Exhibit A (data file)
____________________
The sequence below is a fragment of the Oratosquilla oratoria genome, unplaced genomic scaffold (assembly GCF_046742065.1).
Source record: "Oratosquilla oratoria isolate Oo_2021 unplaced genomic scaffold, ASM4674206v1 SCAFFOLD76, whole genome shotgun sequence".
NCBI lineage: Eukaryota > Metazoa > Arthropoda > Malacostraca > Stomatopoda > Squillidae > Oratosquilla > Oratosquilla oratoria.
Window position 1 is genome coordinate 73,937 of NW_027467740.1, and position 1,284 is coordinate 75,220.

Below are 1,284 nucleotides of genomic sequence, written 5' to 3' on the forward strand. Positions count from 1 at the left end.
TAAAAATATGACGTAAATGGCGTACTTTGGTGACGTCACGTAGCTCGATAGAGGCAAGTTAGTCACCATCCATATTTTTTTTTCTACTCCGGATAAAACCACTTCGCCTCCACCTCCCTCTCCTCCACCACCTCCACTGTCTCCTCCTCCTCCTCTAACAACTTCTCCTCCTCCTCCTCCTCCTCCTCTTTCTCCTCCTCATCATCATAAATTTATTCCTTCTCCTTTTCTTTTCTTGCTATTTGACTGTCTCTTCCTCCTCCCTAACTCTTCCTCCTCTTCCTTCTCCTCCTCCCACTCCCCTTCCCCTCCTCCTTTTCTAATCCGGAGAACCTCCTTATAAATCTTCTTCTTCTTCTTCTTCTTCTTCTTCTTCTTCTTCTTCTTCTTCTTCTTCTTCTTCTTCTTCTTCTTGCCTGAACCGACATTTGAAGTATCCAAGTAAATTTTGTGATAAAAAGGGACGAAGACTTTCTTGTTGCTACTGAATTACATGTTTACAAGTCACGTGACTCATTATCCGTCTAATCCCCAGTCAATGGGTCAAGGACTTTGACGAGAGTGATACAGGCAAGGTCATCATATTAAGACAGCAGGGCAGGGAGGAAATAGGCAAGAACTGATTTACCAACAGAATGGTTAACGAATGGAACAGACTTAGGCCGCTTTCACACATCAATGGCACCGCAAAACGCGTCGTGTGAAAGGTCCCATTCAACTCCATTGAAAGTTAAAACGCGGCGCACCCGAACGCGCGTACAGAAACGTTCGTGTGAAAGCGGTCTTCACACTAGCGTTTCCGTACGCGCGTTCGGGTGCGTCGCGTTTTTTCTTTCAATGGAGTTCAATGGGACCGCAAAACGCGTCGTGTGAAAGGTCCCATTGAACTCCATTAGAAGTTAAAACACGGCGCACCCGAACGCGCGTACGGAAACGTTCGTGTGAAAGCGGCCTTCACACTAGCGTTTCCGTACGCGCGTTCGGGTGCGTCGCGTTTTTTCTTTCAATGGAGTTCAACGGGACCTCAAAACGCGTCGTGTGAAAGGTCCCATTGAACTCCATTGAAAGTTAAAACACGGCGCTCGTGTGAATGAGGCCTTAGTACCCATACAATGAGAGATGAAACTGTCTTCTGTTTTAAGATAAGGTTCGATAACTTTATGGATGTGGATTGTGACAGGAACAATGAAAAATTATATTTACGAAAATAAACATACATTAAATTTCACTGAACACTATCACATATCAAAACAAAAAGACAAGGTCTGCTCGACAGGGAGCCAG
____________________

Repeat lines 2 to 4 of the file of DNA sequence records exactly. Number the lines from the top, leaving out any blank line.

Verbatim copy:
Source record: "Oratosquilla oratoria isolate Oo_2021 unplaced genomic scaffold, ASM4674206v1 SCAFFOLD76, whole genome shotgun sequence".
NCBI lineage: Eukaryota > Metazoa > Arthropoda > Malacostraca > Stomatopoda > Squillidae > Oratosquilla > Oratosquilla oratoria.
Window position 1 is genome coordinate 73,937 of NW_027467740.1, and position 1,284 is coordinate 75,220.